I had a big aha at last month’s ATD Baton Rouge meeting. The topic was effective communication and the speaker showed the Amy Cuddy TED talk on body language and power posing. She also emphasized some of Cuddy’s points about posture that makes you small versus posture that expands your presence. As she was saying ‘don’t huddle over and cross your arms in front of you’, I realized I had no choice but pull myself inward in the way she was describing because I was freezing.
This is not unusual for me in public places because I tend to dress for the weather and if the forecast is for 90 degrees outside, I wear short sleeves and sandals. Unfortunately, hot outside means cold inside.
My aha was that being cold results in me being small. I had actually watched Cuddy’s TED talk several times before but it had never occurred to me how much temperature affects my posture. Here in South Louisiana, the norm in public spaces is A/C blasting so I am regularly chilly. It started me wondering if this could be the case for other women as well.
My theory was tested a week later at a seminar in a hotel meeting room where 3/4 of about 40 attendees were female. The forecast high temperature for the day was 87 so the hotel responded by setting the thermostat to arctic. The women in the room were icebergs and I observed their posture for about four hours as we suffered through the cold. Most were hunched over, arms crossed in front, legs and ankles crossed, sitting on their hands, hands balled into fists – all in an effort to warm up. These are also what Amy Cuddy calls closed postures and they detract from a person’s ‘presence’. The men that day weren’t terribly affected by the cold because they were wearing suits or sport coats.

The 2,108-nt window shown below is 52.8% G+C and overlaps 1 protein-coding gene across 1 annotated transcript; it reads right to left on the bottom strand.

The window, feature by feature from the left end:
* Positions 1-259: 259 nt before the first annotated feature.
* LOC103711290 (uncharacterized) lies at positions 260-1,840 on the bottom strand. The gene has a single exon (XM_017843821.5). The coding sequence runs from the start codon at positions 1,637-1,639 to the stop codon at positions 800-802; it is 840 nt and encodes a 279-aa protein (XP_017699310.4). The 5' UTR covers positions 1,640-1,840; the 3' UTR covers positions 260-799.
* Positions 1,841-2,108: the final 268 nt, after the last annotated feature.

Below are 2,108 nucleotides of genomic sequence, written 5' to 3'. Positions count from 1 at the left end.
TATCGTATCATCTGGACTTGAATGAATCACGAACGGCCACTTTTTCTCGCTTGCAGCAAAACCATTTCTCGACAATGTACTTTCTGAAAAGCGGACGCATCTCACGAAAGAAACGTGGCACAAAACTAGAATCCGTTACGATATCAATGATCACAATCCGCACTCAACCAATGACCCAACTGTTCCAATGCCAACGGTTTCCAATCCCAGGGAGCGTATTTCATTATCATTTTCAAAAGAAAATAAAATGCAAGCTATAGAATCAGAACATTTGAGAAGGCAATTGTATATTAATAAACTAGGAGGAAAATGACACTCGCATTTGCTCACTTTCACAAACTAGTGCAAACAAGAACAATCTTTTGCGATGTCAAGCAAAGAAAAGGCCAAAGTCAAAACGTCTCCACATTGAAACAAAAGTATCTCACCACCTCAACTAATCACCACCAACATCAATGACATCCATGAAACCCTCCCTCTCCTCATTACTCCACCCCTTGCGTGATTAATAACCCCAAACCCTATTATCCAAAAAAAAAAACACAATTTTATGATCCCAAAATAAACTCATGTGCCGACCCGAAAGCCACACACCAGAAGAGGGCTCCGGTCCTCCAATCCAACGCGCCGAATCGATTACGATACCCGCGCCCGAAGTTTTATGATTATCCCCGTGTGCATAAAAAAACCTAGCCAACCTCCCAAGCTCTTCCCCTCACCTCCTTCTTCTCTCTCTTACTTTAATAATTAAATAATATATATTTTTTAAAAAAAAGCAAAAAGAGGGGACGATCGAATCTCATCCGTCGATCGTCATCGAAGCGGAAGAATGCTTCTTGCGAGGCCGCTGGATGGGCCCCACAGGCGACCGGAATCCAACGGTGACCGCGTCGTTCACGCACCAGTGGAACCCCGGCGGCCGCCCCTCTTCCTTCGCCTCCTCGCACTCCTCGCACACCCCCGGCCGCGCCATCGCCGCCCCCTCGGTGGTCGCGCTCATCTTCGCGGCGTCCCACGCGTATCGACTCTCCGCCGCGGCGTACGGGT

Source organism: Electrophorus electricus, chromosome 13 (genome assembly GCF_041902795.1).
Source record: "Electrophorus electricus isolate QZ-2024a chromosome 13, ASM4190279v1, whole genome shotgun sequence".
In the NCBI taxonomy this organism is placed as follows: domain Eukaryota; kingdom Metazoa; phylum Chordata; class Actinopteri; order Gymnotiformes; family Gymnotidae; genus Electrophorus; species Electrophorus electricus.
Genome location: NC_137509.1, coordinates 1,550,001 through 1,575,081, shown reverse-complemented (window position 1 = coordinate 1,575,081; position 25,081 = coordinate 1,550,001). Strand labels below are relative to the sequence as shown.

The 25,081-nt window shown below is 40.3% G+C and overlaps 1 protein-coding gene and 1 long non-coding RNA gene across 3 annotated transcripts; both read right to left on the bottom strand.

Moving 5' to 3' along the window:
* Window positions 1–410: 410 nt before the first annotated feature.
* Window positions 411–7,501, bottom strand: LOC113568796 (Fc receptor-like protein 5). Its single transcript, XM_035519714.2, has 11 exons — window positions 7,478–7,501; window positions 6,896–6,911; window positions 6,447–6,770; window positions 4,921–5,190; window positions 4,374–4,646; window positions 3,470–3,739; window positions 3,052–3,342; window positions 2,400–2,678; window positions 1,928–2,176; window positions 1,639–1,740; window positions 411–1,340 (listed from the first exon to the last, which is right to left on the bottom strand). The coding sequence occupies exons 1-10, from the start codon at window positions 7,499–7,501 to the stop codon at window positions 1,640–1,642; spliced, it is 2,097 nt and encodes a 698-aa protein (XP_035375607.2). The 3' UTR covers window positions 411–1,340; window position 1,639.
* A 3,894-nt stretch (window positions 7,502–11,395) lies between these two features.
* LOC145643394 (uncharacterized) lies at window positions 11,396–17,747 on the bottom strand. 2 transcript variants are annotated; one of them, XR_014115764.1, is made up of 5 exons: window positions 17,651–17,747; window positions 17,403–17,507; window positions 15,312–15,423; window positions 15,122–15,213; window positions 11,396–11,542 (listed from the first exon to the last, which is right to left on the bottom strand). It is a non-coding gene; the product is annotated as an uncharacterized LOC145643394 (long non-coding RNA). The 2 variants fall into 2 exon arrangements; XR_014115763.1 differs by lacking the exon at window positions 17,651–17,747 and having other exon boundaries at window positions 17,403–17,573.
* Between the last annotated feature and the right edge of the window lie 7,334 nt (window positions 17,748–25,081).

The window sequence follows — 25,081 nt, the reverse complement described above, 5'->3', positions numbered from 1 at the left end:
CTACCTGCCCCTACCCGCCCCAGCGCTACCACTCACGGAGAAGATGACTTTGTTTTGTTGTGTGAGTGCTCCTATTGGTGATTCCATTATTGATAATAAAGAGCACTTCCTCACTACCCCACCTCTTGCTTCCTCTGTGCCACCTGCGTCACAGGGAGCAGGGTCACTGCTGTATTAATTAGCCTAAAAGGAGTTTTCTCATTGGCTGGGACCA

I could theorize that cold public places are part of a larger effort to keep women’s power in check or mention how some have suggested air conditioning use contributes to global warming but I won’t.
My conclusion here is simple. If you tend to be cold, take a jacket or a wrap. At the very least keep one in the car. Wear sleeves and closed toe shoes with socks or stockings – a real departure from my preferred style. I’m realizing that although it’s great to dress summer cool, it’s better to be comfortably able to sit or stand in a way that expands presence (i.e., power pose). As Cuddy’s research found, our nonverbals do affect how we think and feel about ourselves.
It would be remiss of me to not share the latest developments on Cuddy’s work which suggest possible scientific overreach (not a good thing in the world of social science research). However, my anecdotal experience and observations support the concept of power posing so let’s consider this yet another instance of post-truth. 😉
What is your experience with power postures and presence? Would love to hear your ideas and tips. Please share in the comments section below.